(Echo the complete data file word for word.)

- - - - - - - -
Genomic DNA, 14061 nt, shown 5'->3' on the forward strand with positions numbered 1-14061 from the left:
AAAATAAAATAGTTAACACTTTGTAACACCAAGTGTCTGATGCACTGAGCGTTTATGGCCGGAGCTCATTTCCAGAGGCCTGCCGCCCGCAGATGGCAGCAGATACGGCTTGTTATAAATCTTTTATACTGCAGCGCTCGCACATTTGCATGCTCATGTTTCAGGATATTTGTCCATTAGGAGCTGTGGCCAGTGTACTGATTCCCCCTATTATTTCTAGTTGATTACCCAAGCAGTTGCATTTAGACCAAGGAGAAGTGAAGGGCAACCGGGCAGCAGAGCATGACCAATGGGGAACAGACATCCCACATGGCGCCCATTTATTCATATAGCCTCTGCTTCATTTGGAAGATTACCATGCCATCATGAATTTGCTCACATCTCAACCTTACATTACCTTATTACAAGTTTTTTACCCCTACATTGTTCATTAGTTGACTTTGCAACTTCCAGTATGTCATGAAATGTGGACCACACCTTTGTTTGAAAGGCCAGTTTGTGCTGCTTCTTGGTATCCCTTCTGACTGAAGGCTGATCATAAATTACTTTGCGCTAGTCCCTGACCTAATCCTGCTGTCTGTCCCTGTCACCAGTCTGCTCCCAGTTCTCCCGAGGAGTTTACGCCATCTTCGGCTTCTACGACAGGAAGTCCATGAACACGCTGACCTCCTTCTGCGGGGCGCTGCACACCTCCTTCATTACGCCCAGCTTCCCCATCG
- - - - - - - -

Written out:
Genomic DNA, 14061 nt, shown 5'->3' on the forward strand with positions numbered 1-14061 from the left:
AAAATAAAATAGTTAACACTTTGTAACACCAAGTGTCTGATGCACTGAGCGTTTATGGCCGGAGCTCATTTCCAGAGGCCTGCCGCCCGCAGATGGCAGCAGATACGGCTTGTTATAAATCTTTTATACTGCAGCGCTCGCACATTTGCATGCTCATGTTTCAGGATATTTGTCCATTAGGAGCTGTGGCCAGTGTACTGATTCCCCCTATTATTTCTAGTTGATTACCCAAGCAGTTGCATTTAGACCAAGGAGAAGTGAAGGGCAACCGGGCAGCAGAGCATGACCAATGGGGAACAGACATCCCACATGGCGCCCATTTATTCATATAGCCTCTGCTTCATTTGGAAGATTACCATGCCATCATGAATTTGCTCACATCTCAACCTTACATTACCTTATTACAAGTTTTTTACCCCTACATTGTTCATTAGTTGACTTTGCAACTTCCAGTATGTCATGAAATGTGGACCACACCTTTGTTTGAAAGGCCAGTTTGTGCTGCTTCTTGGTATCCCTTCTGACTGAAGGCTGATCATAAATTACTTTGCGCTAGTCCCTGACCTAATCCTGCTGTCTGTCCCTGTCACCAGTCTGCTCCCAGTTCTCCCGAGGAGTTTACGCCATCTTCGGCTTCTACGACAGGAAGTCCATGAACACGCTGACCTCCTTCTGCGGGGCGCTGCACACCTCCTTCATTACGCCCAGCTTCCCCATCG